Three recent news items are indicative of this trend. First Wendy Davis, the latest Democratic gubernatorial candidate for Texas and a leading spokesperson for the pro-choice position, publicly revealed the details of two abortions she had received earlier in life. In an interview with Robin Roberts, Davis focused on the second abortion. “Our baby had a severe brain abnormality,” she said. “We knew that the most loving thing that we could do for our daughter was to say goodbye. And like so many other families across this country we made that difficult decision with as much love for our daughter as can be imagined.” With a wistful expression crossing her face, Davis continued: “Her name was Tate Elise Davis. And we loved her as we love our living daughters, Drew and Amber. And she forms, of course, a very important part of my life.”

My point here is not to pass judgment on Wendy Davis. She will answer to God, the creator and sustainer of life, not to me. The point, rather, is to call attention to the language with which she frames the decision. She did not regard the fetus in this case as a cluster of nonsentient, nonhuman cells, but rather as a daughter. A daughter with a name and a human identity. For Davis, this was a matter of euthanizing a living human person, not having a mass of extraneous tissue surgically removed. The distinction is important. It cuts to the very heart of the abortion debate.

Note, too, that these comments do not come from an unknown extremist on the fringe of the pro-choice movement. Wendy Davis is arguably the movement’s most recognizable representative today.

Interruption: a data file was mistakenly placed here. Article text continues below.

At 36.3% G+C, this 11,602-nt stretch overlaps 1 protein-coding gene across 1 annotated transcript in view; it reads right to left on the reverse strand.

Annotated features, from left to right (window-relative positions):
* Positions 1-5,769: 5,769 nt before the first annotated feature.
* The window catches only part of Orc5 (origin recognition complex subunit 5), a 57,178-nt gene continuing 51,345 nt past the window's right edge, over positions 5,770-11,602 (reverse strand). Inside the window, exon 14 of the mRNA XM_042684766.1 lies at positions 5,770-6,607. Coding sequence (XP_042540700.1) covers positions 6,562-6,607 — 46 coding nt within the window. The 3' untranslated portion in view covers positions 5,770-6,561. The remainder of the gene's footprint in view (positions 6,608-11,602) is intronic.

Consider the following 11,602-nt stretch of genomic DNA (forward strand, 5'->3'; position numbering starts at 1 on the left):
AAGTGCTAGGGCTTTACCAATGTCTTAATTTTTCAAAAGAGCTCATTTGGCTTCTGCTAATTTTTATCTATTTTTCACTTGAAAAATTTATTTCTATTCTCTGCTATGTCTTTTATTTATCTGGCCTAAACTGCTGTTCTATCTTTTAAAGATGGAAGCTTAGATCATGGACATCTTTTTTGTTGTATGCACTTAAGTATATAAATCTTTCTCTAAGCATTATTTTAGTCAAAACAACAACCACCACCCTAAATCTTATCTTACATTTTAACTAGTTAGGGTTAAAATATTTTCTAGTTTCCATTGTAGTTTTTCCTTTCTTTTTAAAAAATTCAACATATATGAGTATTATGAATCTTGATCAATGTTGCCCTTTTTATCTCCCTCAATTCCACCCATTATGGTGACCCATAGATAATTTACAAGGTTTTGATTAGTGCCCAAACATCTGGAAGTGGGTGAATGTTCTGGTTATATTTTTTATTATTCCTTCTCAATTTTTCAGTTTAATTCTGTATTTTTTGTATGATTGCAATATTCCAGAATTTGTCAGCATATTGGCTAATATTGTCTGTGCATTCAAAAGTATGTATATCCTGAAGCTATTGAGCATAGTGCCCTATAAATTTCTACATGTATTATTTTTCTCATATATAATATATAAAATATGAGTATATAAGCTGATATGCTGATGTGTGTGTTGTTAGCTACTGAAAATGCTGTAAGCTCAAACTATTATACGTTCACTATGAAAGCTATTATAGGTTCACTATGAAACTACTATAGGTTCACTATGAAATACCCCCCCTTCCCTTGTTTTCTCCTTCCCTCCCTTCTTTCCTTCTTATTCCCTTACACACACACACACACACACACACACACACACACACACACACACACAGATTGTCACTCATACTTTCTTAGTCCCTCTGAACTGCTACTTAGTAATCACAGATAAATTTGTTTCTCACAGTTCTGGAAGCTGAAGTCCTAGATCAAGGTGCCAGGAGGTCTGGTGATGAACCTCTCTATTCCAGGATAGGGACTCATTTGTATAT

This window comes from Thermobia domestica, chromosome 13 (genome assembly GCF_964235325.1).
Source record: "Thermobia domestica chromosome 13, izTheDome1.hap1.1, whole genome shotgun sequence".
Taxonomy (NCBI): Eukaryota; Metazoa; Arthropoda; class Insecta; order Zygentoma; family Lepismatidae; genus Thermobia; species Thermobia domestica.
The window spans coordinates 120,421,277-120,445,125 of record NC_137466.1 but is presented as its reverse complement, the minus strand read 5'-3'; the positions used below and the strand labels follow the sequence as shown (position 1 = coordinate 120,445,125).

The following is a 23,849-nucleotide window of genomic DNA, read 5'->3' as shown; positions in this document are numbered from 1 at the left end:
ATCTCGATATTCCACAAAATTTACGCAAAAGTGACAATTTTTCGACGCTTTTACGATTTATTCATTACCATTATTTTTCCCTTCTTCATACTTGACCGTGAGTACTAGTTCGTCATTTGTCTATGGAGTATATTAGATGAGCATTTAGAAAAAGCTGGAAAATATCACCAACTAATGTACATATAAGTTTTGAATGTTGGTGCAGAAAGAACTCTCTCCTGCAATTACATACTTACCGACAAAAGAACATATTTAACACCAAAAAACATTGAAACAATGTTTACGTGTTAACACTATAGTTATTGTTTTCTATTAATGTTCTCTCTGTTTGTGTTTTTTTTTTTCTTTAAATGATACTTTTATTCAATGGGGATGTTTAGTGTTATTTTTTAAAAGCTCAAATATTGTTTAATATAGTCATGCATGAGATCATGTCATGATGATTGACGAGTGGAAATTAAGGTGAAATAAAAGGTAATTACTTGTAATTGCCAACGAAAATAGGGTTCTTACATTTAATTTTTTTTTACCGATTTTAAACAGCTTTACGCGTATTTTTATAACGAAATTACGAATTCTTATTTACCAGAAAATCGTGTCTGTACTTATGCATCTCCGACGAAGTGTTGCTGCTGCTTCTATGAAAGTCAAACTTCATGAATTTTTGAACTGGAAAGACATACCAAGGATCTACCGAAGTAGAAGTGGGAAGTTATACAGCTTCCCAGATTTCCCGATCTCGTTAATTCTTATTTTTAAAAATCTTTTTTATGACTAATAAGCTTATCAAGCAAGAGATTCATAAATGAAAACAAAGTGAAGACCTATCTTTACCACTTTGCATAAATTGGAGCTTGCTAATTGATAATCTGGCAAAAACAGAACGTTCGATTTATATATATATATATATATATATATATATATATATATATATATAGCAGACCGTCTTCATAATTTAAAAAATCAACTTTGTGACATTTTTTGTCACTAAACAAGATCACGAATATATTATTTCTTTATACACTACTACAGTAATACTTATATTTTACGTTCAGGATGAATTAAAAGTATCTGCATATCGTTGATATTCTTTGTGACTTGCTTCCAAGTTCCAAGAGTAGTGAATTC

“I Think She Was a She”

Second, a young Scottish woman named Leyla Josephine wrote and recorded a poem (warning: some profane language) reflecting on the abortion that she had received as a teenager. Titled “I Think She Was a She,” the poem boldly asserts Josephine’s refusal to be ashamed because of her choice. The video was uploaded to the Internet, after which it quickly went viral and drew the attention of multiple news outlets.

In part, the lyrics read:

I think she was a she.
I know she was a she and I think that she would have looked just like me.
Full cheeks, hazel eyes and thick brown hair that I could have plated into dreams at night.
I would have stuck glow up stars on her ceiling and told her they were fireflies to protect her from the dark.
I would have told her stories about her grandfather.
We could have fed the swans at the park.
She would have been like you too, long limbs
with a sarcastic smile and the newest pair of kicks.
She would have been tough, tougher than I ever was
and I would have taught her all that my mother taught me
and I would have taken her to all the museums and there she could see the bone dinosaurs
and look to them and wonder about all the things that came before she was born.
She could have been born.
I would have made sure that we had a space on the wall to measure her height as she grew.